Saturday, February 12, 2011


Gentle Readers,

I recommend for your viewing interest and pleasure: Welcome to the Rileys.

Doug (James Gandolfini) and Lois (Melissa Leo) Riley have been married for 30 years. They live in the same house, but they have not been together since their 15-year-old daughter died in a car accident eight years earlier. Then Doug goes to a convention in New Orleans and meets 16-year-old stripper and prostitute Mallory (Kristen Stewart).  Doug piques Mallory's interest by refusing her offer of a lap dance or sex. He just wants to take care of her and make her life better. He's so intent on his mission that he calls Lois and says he's not returning home.

So, Lois, who hasn't left her house in God only knows how long, gets the car out of the garage in a rather interesting and amusing fashion and drives to New Orleans to find Doug. At first, she is reluctant to help a girl who so obviously could become a replacement for their daughter, but she soon gets on board and offers Mallory tender loving care. The Rileys are a team for the first time in so long.

However, Mallory is "nobody's little girl." Can the Rileys help Mallory?

Not gonna tell you. Watch if for yourself. It's worth it. It's charming and subtle and not overly sentimental. It really could have fallen into the maudlin trap and didn't do it.

The performances are lovely. Kristen Stewart looks appropriately skanky, though the young girl lurks inside. Melissa Leo is all motherly concern, and James Gandolfini is a revelation. I'm so accustomed to thinking of him as none other than Tony Soprano (love, love, love that show), but he manages to inhabit Doug Riley. I found his somewhat southern, hick accent a bit disconcerting though, perhaps in part because I expect to hear the Joisey boy come out and perhaps in part because he's supposed to be from Indianapolis. I once lived near Indianapolis and although I heard a few hick accents in small towns, they weren't common and I don't recall anyone having a southern accent.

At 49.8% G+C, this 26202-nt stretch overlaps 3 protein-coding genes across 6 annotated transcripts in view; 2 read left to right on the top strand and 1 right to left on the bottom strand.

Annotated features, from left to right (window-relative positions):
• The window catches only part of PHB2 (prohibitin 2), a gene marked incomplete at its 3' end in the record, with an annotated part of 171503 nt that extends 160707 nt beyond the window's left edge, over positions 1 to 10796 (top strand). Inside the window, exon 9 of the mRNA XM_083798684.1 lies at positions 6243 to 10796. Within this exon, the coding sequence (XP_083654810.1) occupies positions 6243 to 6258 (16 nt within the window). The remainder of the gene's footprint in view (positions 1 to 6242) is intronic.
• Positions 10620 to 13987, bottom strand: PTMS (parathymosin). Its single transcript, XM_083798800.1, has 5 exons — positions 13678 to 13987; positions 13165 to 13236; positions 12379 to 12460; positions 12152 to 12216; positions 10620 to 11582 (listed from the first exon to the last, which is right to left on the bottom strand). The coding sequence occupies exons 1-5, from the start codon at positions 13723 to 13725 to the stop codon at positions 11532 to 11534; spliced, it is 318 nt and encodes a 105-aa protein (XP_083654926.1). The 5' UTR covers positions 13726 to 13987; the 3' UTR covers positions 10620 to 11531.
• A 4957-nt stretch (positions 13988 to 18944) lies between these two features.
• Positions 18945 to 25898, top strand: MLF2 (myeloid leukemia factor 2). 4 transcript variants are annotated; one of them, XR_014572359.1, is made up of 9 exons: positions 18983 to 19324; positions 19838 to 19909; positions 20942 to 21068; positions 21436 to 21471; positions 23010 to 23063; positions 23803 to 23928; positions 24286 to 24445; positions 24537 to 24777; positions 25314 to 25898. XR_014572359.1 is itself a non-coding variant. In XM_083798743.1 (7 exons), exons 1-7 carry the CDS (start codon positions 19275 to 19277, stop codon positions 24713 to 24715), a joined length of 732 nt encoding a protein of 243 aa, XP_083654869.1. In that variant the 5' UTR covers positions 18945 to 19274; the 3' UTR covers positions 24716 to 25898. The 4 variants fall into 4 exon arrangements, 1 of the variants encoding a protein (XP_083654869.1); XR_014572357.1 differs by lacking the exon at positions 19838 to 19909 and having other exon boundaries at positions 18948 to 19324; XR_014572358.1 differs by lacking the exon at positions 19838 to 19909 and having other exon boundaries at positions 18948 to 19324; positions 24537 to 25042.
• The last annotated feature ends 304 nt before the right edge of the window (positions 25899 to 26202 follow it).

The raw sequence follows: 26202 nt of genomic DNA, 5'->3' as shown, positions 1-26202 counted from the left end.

But it was the first place I heard children call their grandparents Maaaa (like the sound a sheep makes) - Mah and Paaaaa-Pah. I will disown any grandchild who attempts to call me Maaaa-Mah. I am not a hillbilly.

But would the Riley welcome Inception? I can't say for sure, but to my surprise, I liked it. I usually don't care for the science fiction/fantasy/thriller thing, but this one is stylish.

Dom Cobb (Leonardo DiCaprio) invades the dreams of corporate titans to steal their deepest secrets. At first I felt confused by when are they dreaming and when are they not dreaming, but I gradually caught on to the plot.

DiCaprio was pretty good, but I thought Ellen Page was a little too earnest and clever as the earnest and clever student who learns to work with Dom Cobb with very little explanation of what he does. And Marion Cotillard as Dom's deceased wife was a little too trembly and fragile, but having a dead wife to jump in and stir things up works pretty well.

I think Inception is worth a try.

Happy Viewing!

Infinities of love,


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